I don’t remember exactly when and how my interest in draft power first started. It has been, I think, a slow series of small events and realizations about who I am and how I like to farm/work/live. This year has been good for me in so many ways—I have learned immense quantities from mentors, co-workers, roommates, and friends, as well as from the cows, the steady rhythm of the work, and the constant negotiations with my own body about how hard to push and when to step back. Draft power makes sense for me in a lot of ways; driving, whether in a car, a tractor, even a go-kart, has always made me nervous, and the use of fossil fuels leaves me uneasy. The noise, the smell, the vibrations of the tractor all go against my sensibilities, but at such a low level that I don’t notice the discomfort except in its absence. The first time I realized just how much more pleasant it could be, farming without a tractor, I was on a visit to Natural Roots, a horse-powered farm in Conway, MA. Natural Roots is part of the CRAFT program, which is a group of farmers who give tours and lectures to farm apprentices in an effort to enhance our educational experience over the course of our farm season. One of the things I have loved the most about CRAFT visits is being able to see what different farmers are most passionate about and the way that expresses itself in the way they farm. David Fisher, the farmer at Natural Roots, so obviously loved not only the idea of working with his horses but also the day-to-day minutiae of it. What I loved was the silence. Watching him mow and plow that day with simple horse-drawn implements, I was struck by how different it felt to be doing those tasks without an engine roar, when the only sounds were the birds, the steady hoof beats, the occasional passing car, and the slicing of grass or lifting of soil. I am also drawn to working closely with animals in that way, laboring towards a common goal, truly working as a team.
“One eternal farming seduction involves the distinction between labor-intensive and labor-saving processes. Where we suspect we are being offered a false choice, it might be better at the outset to look into the nature of the work. If the job is meaningful and carries intrinsic rewards, then there may be little need to rescue the worker from it. And if it strikes the worker as meaningless, repetitious drudgery, no external incentives may be enough to counteract the detriment to the worker’s self-worth.”—Paul Hunter, One Seed to Another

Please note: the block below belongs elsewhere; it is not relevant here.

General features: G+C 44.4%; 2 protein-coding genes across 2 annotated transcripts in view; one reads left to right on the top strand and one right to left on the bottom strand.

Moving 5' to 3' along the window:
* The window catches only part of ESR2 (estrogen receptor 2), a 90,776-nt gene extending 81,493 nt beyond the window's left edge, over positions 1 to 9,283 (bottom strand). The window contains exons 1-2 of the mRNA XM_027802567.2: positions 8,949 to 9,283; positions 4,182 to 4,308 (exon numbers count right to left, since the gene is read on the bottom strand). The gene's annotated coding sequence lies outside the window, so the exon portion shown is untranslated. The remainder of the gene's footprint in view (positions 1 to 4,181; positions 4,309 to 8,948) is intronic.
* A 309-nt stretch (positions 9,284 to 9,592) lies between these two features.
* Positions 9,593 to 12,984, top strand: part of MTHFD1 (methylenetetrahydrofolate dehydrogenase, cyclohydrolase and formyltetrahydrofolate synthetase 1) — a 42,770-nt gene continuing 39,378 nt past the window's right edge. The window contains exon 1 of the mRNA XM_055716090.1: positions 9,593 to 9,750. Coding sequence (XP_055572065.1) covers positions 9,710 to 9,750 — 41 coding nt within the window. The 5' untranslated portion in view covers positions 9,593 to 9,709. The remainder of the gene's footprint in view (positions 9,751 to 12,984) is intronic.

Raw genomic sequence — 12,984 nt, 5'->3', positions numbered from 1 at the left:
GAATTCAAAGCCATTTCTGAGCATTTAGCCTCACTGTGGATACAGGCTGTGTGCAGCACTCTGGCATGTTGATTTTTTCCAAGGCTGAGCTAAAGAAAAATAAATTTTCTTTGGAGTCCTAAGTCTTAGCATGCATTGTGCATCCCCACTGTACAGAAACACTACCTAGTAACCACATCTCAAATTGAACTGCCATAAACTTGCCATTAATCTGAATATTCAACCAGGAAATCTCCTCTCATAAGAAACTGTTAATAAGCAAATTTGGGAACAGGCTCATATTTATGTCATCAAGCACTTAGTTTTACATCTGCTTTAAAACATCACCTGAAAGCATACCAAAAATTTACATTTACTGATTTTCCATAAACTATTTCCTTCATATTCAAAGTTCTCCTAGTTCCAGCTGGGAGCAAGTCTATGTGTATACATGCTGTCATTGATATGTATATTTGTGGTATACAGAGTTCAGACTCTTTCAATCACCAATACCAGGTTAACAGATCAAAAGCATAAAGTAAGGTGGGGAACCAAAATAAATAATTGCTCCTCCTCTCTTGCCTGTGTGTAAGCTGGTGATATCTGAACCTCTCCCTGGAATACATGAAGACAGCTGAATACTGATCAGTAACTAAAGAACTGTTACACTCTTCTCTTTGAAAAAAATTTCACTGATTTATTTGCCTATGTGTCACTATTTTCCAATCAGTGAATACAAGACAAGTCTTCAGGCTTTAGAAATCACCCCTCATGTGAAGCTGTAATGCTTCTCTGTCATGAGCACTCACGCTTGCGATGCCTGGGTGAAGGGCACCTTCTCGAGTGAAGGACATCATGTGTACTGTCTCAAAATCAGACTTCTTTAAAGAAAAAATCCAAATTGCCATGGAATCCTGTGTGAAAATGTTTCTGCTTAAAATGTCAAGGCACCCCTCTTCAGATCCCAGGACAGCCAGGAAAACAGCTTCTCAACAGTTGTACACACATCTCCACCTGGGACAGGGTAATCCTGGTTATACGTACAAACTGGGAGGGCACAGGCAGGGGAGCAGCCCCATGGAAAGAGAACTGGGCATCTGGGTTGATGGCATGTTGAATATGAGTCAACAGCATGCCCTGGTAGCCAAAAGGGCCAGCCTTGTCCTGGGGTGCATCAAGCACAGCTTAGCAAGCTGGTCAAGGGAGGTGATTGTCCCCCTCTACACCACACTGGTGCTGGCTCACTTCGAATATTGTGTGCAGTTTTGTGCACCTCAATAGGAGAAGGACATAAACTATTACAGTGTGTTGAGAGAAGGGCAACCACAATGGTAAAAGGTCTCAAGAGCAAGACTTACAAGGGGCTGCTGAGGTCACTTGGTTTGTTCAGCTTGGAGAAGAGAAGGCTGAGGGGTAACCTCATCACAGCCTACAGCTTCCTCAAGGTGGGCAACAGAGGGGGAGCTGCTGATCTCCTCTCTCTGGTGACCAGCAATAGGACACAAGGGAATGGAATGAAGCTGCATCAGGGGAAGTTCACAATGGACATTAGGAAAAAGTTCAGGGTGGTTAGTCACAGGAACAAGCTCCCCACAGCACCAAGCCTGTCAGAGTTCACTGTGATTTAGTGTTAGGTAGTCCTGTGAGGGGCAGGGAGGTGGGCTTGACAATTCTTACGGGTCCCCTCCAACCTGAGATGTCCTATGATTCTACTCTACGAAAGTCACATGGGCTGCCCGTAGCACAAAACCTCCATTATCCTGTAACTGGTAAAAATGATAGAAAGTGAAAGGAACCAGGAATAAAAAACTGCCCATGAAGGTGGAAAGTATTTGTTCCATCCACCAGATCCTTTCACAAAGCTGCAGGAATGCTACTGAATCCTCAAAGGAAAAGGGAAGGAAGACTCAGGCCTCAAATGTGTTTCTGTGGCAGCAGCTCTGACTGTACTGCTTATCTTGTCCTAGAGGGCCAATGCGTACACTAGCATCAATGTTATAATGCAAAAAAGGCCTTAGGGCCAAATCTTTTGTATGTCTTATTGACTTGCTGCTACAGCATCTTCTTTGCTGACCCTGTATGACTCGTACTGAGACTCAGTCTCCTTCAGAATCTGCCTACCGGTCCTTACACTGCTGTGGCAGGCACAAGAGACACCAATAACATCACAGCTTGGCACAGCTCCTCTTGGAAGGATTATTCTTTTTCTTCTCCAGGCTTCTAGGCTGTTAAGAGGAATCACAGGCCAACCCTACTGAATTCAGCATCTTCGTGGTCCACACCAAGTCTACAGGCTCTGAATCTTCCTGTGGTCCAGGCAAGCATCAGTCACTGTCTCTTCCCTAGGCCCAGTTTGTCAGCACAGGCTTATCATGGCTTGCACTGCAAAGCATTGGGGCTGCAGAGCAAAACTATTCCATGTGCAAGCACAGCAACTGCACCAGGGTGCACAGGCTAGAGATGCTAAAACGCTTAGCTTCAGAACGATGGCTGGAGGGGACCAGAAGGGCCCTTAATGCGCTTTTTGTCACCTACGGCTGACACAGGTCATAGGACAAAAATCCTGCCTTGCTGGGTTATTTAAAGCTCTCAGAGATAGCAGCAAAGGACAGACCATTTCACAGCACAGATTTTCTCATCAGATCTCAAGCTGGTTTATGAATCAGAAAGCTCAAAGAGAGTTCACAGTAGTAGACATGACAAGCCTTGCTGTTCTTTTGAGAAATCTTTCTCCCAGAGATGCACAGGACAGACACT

As my interest in draft power has grown, I have been reading about it voraciously—I have particularly enjoyed Drew Conroy’s Oxen: A Teamster’s Guide and Lynn Miller’s Starting Your Farm, which talks in quite a lot of detail about financing and setting up a horse-powered farm. Small Farmer’s Journal has also been a great resource, as lots of its articles talk about draft power, from training strategies to equipment purchases. This summer, I attended Northeast Animal-Power Field Days in Amherst, MA, which was certainly instructive—I was able to attend workshops with farmers and loggers who use horses and oxen, and saw a nice array of demonstrations, lectures, and farm tours. More than anything, it has been exciting to discover this (perhaps small, but certainly very passionate) community of people who are excited about working with animals in this way, who run their farms successfully using draft power, and who have all of this wisdom and know-how that I desperately want to absorb.
Starting this fall, I will be writing not only for my own blog, but also for the blog at the National Young Farmers’ Coalition, which is an organization that “works for young farmers by strengthening their social networks, helping them hone their skills through the facilitation of peer-to-peer learning, and fighting for the policies that will keep them farming for a lifetime.” I’m really excited to be doing this—it will give me the opportunity to practice and develop my writing, and to get some exposure to a larger audience (which isn’t to say I don’t appreciate anyone who might be reading this now—HI MOM AND DAD!). Perhaps more than anything, writing for NYFC will give me a good excuse to visit farms, attend interesting events, and think in a more structured, intentional way about the issues facing young farmers. I wrote my first article (published today—read it here!), appropriately enough, about some friends who have started a draft-powered farm in Red Hook, NY. It was really exciting for me to see other young farmers excited about draft power and making it work for them.
“The reluctance to examine animal power may also reflect a worry, on the part of scientists, that their efforts to turn biomass into energy through diverse highfaluting systems will prove no more efficient than the digestive systems of biological animals. The resistance of scientists is reinforced by the opposition of economists who view livestock as labour intensive: it takes a skilled man to handle a team of horses cultivating an acre or two a day, whereas the average farmworker these days drives a 140 horse power tractor capable of covering 20 times the area. The social ecologist, however, will view the matter differently. Time may be money, but speed, though lucrative, is disproportionately expensive on energy; people on the land means less people on the streets; and people on land produce energy, whereas people on streets consume it.”—Simon Fairlie, Meat: A Benign Extravagance